Party Walls: Although sometimes counterintuitive, the RA Deeds make the repair of any architectural element that falls on the property line between two houses (e.g., wall, trim, fence) a joint responsibility. If you aren’t sure whose responsibility it is to pay for the repair or replacement of a shared wall or trim, please see https://drive.google.com/file/d/0BxSpjzCTaI6Jd0xnbEZEcEhLT3NiWjRKODNlZDBtTWdRdTBJ/view for information relating to party walls.

You Must Replace Any Tree You Remove. If you recently removed a tree (dead or alive) on your property, remember that RA requires that you replace it with another tree. Reston Association has several resources for finding a replacement tree: See the list of recommended small trees at https://www.reston.org/Parks,RecreationEvents/NatureEnvironmentalResources/EnvironmentalResources/RecommendedTrees/tabid/571/Default.aspx.
In addition, you might want to review https://www.reston.org/Portals/3/2018%20PARKSREC/tree%20brcochure%20web%20FINAL%2018.pdf and https://www.reston.org/Parks,RecreationEvents/NatureEnvironmentalResources/NaturalResources/TreesinReston/TreesShrubGuidelines/tabid/569/Default.aspx 

Do You Have Carpenter Bees (Lakeport Does!)? If you think you’ve seen lots of large bumblebees buzzing around your deck, chances are they are carpenter bees instead. Although they can be good pollinators, they also can be very destructive of untreated wood, boring tunnels that can cause structural weakness. This article from a pest-control company in New England offers some helpful tips to avoid problems with carpenter bees:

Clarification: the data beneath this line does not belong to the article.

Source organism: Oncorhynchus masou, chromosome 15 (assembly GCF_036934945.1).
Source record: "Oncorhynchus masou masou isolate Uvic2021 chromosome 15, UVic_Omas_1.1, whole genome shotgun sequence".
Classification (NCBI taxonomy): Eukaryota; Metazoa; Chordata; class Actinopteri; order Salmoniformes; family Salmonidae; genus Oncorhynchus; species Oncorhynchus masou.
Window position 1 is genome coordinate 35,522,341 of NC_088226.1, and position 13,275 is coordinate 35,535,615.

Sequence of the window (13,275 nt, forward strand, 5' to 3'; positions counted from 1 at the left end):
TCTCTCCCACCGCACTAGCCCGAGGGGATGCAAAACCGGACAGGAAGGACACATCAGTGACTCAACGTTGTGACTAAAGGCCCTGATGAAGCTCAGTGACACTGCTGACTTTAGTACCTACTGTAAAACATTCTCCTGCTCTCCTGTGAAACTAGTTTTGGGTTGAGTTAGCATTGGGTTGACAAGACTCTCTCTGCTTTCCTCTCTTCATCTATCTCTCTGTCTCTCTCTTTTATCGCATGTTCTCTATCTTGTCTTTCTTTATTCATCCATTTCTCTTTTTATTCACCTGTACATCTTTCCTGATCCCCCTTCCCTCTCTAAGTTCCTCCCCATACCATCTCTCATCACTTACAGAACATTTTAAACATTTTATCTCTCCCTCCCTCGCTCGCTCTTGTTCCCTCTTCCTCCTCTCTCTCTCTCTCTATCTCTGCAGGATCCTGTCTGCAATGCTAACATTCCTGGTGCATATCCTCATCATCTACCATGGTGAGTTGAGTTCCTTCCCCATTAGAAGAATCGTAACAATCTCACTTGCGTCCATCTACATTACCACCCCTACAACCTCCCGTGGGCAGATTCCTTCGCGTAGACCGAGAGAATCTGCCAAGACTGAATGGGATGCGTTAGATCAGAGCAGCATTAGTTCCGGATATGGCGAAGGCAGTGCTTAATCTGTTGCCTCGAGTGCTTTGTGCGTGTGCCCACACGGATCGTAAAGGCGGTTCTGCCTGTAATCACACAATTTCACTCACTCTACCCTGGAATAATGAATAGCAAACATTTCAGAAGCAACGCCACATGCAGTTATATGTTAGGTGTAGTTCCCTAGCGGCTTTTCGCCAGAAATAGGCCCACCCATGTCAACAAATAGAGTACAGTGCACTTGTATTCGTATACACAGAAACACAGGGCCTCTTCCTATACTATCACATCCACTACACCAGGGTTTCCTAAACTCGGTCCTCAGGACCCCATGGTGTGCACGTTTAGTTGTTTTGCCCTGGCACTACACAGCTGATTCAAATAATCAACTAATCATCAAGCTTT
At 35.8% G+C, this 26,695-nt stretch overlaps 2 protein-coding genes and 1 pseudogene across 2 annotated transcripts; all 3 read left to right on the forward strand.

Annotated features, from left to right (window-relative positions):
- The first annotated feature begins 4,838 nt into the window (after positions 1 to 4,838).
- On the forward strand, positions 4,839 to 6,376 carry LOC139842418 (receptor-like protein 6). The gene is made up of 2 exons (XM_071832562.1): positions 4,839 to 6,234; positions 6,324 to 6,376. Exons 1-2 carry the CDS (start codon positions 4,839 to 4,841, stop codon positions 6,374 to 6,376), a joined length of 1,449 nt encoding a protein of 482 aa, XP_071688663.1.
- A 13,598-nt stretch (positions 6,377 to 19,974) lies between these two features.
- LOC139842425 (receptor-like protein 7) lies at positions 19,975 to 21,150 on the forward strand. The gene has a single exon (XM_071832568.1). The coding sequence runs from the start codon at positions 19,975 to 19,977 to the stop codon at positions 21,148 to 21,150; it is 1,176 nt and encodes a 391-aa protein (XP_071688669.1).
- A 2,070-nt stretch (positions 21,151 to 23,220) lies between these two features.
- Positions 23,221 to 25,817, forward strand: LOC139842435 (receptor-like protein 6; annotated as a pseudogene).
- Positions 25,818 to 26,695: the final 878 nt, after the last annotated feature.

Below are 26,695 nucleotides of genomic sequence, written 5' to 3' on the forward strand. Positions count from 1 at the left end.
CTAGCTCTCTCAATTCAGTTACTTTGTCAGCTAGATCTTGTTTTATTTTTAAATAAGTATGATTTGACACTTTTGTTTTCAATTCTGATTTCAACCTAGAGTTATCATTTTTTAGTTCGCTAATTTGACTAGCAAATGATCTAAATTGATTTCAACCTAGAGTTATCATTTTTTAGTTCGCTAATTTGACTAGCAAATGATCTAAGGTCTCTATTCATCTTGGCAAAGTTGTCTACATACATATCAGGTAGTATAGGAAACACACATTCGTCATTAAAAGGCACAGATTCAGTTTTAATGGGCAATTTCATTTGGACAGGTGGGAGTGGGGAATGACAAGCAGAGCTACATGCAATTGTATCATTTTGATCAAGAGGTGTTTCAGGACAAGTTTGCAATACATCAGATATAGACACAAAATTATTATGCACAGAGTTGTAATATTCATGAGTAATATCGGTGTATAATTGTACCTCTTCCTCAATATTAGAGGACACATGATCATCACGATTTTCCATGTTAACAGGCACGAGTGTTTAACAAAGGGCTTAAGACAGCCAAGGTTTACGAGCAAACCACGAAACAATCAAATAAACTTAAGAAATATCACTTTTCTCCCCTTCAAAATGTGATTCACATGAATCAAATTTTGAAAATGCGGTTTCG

https://www.bigbluebug.com/blog/post/tips-to-avoid-carpenter-bee-damage

Improve Lighting in Lakeport: A well-lit community is one of the most basic measures we can take to ensure the safety of our residents and the security of our property. One way to further the goal of safe lighting is for residents to leave their lights on at night, especially those in end units with short post lights, which according to long-time Lakeport residents used to be standard practice. This is of course voluntary, but doing this small thing would be a gracious contribution to the overall safety and attractiveness of our community.


Report Suspicious Activity. If you see suspicious activity, don’t confront anybody but instead call the Fairfax County Police non-emergency number, 703-691-2131 (use this number also to report vandalism or another crime that has already occurred). The police request that even if you just have a “gut feeling” something is wrong, you notify them with as many details as possible. It is helpful if you can also take photos unobtrusively. Police will be dispatched (or you may be able to provide a report over the phone). Also notify Lakeport’s Neighborhood Watch coordinator Chuck Foster at chuckfost@aol.com. Please pay special attention to suspicious activity or sounds near the Lakeport dock, in the woods, or at night.